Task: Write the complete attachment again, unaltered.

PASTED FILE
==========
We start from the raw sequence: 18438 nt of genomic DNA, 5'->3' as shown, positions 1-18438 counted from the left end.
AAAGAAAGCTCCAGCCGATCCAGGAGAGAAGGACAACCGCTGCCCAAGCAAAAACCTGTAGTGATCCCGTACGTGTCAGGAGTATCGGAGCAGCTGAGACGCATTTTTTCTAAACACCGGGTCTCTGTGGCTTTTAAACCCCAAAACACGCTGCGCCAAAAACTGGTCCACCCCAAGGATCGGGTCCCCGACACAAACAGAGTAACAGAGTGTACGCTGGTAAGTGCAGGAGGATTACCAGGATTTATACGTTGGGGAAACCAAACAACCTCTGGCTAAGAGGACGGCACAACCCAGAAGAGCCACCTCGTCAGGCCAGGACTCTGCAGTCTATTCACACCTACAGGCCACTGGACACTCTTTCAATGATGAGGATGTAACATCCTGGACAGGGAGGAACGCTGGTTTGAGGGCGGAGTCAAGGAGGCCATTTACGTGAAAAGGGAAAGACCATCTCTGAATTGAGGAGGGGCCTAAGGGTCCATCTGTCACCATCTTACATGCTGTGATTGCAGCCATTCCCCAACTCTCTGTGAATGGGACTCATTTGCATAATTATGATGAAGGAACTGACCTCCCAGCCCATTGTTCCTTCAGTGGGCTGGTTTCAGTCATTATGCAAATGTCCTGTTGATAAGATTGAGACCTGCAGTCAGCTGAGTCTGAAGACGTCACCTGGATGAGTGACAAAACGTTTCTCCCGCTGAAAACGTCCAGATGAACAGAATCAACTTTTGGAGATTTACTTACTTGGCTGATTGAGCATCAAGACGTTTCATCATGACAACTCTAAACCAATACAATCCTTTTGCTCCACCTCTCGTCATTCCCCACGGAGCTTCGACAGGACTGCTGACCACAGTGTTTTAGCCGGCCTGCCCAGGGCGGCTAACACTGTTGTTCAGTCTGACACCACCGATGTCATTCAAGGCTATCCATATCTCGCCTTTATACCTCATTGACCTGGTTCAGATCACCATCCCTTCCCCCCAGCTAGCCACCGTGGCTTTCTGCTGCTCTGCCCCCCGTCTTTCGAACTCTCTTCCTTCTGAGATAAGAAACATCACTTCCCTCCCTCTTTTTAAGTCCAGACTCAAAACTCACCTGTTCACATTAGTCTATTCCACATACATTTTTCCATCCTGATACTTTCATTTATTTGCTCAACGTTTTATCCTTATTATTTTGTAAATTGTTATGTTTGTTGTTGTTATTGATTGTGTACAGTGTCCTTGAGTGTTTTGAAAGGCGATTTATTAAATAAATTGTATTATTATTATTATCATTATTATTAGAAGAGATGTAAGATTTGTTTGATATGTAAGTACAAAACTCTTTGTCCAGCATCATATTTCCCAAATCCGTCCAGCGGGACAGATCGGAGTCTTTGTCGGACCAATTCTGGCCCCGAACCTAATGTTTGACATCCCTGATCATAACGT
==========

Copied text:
We start from the raw sequence: 18438 nt of genomic DNA, 5'->3' as shown, positions 1-18438 counted from the left end.
AAAGAAAGCTCCAGCCGATCCAGGAGAGAAGGACAACCGCTGCCCAAGCAAAAACCTGTAGTGATCCCGTACGTGTCAGGAGTATCGGAGCAGCTGAGACGCATTTTTTCTAAACACCGGGTCTCTGTGGCTTTTAAACCCCAAAACACGCTGCGCCAAAAACTGGTCCACCCCAAGGATCGGGTCCCCGACACAAACAGAGTAACAGAGTGTACGCTGGTAAGTGCAGGAGGATTACCAGGATTTATACGTTGGGGAAACCAAACAACCTCTGGCTAAGAGGACGGCACAACCCAGAAGAGCCACCTCGTCAGGCCAGGACTCTGCAGTCTATTCACACCTACAGGCCACTGGACACTCTTTCAATGATGAGGATGTAACATCCTGGACAGGGAGGAACGCTGGTTTGAGGGCGGAGTCAAGGAGGCCATTTACGTGAAAAGGGAAAGACCATCTCTGAATTGAGGAGGGGCCTAAGGGTCCATCTGTCACCATCTTACATGCTGTGATTGCAGCCATTCCCCAACTCTCTGTGAATGGGACTCATTTGCATAATTATGATGAAGGAACTGACCTCCCAGCCCATTGTTCCTTCAGTGGGCTGGTTTCAGTCATTATGCAAATGTCCTGTTGATAAGATTGAGACCTGCAGTCAGCTGAGTCTGAAGACGTCACCTGGATGAGTGACAAAACGTTTCTCCCGCTGAAAACGTCCAGATGAACAGAATCAACTTTTGGAGATTTACTTACTTGGCTGATTGAGCATCAAGACGTTTCATCATGACAACTCTAAACCAATACAATCCTTTTGCTCCACCTCTCGTCATTCCCCACGGAGCTTCGACAGGACTGCTGACCACAGTGTTTTAGCCGGCCTGCCCAGGGCGGCTAACACTGTTGTTCAGTCTGACACCACCGATGTCATTCAAGGCTATCCATATCTCGCCTTTATACCTCATTGACCTGGTTCAGATCACCATCCCTTCCCCCCAGCTAGCCACCGTGGCTTTCTGCTGCTCTGCCCCCCGTCTTTCGAACTCTCTTCCTTCTGAGATAAGAAACATCACTTCCCTCCCTCTTTTTAAGTCCAGACTCAAAACTCACCTGTTCACATTAGTCTATTCCACATACATTTTTCCATCCTGATACTTTCATTTATTTGCTCAACGTTTTATCCTTATTATTTTGTAAATTGTTATGTTTGTTGTTGTTATTGATTGTGTACAGTGTCCTTGAGTGTTTTGAAAGGCGATTTATTAAATAAATTGTATTATTATTATTATCATTATTATTAGAAGAGATGTAAGATTTGTTTGATATGTAAGTACAAAACTCTTTGTCCAGCATCATATTTCCCAAATCCGTCCAGCGGGACAGATCGGAGTCTTTGTCGGACCAATTCTGGCCCCGAACCTAATGTTTGACATCCCTGATCATAACGT